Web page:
California Legislature Passes Temporary Relief For Flight Training


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California Legislature Passes Temporary Relief For Flight Training

Eddy Metcalf

October 9, 2010 - The National Air Transportation Association (NATA) announce that the California Legislature passed SB 856, a bill that, among its other provisions, will provide a delay in compliance, for flight training, with regulations issued by the California Bureau of Private Postsecondary Education (BPPE) pursuant to AB 48, Chapter 310, Statues of 2009. SB 856 is now headed to Governor Schwarzenegger’s desk for his signature. 

SB 856 creates a delay in compliance, retroactive from July 2010, until July 2011, for all flight training facilities and activities. This bill’s passage is the result of a long effort by NATA, the flight training industry, and other associations including the Aircraft Owners and Pilots Association (AOPA) and, if signed by the governor, will allow the necessary time for the California Legislature to examine the appropriateness of incorporating flight training into the BPPE’s regulatory purview. 


“This delay is absolutely necessary to ensure that the flight training community is afforded the opportunity to have its voice heard on regulations affecting the future of the industry” said NATA Director of Regulatory Affairs Michael France. “Without this type of opportunity, the impact of the BPPE’s regulations could be disastrous for flight training and the aviation industry in general.” 

AB 48 authorized the BPPE to regulate flight training for the first time without input from the industry. If signed by the governor, SB 856 will mark the beginning of an effort by NATA and others in the industry to educate legislators on the uniqueness of flight training and why it cannot be regulated like typical “brick and mortar” educational facilities.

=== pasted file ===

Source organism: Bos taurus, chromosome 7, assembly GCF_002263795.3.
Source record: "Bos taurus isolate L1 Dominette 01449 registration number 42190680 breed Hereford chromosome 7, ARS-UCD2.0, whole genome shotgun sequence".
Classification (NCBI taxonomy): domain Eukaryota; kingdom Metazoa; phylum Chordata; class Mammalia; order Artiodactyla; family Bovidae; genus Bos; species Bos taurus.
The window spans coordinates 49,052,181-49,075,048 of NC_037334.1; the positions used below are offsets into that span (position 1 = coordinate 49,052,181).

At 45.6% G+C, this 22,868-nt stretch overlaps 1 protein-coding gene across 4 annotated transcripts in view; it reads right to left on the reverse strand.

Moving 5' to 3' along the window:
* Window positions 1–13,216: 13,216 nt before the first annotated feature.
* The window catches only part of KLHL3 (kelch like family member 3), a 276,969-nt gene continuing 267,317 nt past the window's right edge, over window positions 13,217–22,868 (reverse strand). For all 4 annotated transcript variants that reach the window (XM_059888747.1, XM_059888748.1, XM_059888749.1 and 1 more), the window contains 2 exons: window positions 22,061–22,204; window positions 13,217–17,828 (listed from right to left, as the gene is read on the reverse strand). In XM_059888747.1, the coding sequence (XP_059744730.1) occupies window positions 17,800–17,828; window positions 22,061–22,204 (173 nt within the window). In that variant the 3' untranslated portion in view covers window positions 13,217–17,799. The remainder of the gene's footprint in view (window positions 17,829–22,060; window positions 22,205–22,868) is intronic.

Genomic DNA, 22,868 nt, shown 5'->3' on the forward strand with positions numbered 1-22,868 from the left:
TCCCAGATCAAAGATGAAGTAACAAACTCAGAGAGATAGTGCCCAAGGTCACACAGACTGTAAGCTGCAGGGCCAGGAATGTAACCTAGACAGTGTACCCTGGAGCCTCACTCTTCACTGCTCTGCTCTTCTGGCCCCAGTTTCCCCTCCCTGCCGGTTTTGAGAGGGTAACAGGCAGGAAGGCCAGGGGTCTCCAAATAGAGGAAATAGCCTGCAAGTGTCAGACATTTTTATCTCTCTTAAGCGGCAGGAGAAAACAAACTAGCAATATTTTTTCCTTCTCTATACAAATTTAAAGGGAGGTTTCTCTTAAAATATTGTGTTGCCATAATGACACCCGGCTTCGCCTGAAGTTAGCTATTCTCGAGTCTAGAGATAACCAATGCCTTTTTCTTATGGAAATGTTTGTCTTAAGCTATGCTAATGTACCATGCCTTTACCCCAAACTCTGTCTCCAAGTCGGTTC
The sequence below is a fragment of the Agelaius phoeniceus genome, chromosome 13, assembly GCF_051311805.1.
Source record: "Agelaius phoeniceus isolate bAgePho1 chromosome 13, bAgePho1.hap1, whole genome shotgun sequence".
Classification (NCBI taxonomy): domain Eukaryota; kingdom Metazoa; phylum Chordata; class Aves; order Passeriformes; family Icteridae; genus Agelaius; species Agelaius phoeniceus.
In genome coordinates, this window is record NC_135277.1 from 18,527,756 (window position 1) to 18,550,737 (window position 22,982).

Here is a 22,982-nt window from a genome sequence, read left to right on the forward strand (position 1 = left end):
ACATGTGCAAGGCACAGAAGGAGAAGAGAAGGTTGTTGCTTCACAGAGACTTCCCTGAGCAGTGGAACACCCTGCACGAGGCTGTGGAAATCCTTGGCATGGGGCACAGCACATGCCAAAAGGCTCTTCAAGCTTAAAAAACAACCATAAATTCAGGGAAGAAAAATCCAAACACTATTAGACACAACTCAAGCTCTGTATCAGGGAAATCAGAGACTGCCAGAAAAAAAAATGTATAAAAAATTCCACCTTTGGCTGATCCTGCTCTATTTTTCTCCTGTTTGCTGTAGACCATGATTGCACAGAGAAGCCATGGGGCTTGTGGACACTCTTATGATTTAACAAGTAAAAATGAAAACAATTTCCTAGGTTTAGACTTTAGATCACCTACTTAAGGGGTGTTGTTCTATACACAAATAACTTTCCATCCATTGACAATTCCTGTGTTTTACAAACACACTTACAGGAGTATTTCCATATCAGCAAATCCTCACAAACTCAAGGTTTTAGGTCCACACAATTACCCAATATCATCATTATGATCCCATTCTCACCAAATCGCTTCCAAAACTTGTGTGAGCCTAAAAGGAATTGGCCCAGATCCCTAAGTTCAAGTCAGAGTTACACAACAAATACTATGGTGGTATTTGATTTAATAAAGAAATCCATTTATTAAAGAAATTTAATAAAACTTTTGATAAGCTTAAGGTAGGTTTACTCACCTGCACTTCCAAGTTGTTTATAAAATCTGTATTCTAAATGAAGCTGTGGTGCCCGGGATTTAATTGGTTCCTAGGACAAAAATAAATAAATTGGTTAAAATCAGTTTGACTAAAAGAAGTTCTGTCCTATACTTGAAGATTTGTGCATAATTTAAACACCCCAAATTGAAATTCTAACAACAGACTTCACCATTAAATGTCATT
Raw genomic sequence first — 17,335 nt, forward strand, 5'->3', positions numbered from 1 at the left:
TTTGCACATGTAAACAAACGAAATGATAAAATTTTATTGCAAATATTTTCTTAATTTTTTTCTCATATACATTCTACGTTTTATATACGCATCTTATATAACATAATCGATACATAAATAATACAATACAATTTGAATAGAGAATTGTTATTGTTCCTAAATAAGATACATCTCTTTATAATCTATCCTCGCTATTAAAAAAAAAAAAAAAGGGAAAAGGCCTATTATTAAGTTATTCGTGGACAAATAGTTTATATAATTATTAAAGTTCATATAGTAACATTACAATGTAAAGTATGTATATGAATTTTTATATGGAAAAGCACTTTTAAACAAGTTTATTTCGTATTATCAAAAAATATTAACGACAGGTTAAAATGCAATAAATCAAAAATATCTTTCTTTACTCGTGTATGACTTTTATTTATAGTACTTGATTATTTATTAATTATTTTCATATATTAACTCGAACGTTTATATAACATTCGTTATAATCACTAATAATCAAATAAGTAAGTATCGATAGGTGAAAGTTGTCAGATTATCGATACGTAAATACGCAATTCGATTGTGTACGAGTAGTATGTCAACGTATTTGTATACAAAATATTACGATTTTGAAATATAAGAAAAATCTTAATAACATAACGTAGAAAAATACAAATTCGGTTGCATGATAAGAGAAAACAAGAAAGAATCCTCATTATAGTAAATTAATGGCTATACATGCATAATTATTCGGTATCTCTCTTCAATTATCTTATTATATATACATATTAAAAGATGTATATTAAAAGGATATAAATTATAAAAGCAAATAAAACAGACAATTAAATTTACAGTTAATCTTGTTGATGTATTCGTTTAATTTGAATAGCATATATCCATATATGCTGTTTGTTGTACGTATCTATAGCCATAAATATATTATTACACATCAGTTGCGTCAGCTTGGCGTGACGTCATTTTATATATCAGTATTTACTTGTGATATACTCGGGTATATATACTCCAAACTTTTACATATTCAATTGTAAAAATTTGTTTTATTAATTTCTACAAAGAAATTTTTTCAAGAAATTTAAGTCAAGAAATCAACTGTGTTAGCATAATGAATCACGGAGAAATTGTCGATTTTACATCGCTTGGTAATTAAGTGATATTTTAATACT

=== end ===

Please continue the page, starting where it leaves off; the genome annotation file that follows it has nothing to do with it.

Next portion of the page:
The National Air Transportation Association (NATA), the voice of aviation business, is the public policy group representing the interests of aviation businesses before Congress, federal agencies and state governments. NATA's 2,000 member companies own operate and service aircraft.  

These companies provide for the needs of the traveling public by offering services and products to aircraft operators and others such as fuel sales, aircraft maintenance, parts sales, storage, rental, airline servicing, flight training, Part 135 on-demand air charter, fractional aircraft program management and scheduled commuter operations in smaller aircraft. NATA members are a vital link in the aviation industry providing services to the general public, airlines, general aviation and the military.


Today, NATA is widely known for its ability to lobby and track key legislative and regulatory issues, which have specific impact on the business operations of FBOs and air charter companies. The association maintains a constant vigil on common issues that threaten the livelihood of its members. 

The U.S. House of Representatives has recently passed a resolution recognizing the seventieth anniversary of the National Air Transportation Association (NATA). House Resolution 1669 highlights the association’s rich history and contributions to improving the safety of general aviation. 

Representative John Duncan (R-TN), a senior member of the House Committee on Transportation and Infrastructure Committee, Subcommittee on Aviation, introduced the resolution that acknowledges the association’s mission in representing the legislative, regulatory and business interests of its members and providing education, services, and benefits to its members to ensure their long-term economic success. 

“The resolution recognizes the foresight and resiliency of the association founders, William A. Ong and Leslie H. Bowman, NATA’s first two presidents, as well as the important contributions of George E. Haddaway and John L. Gaylord, who were instrumental in the organization’s formation,” stated NATA President James K. Coyne.


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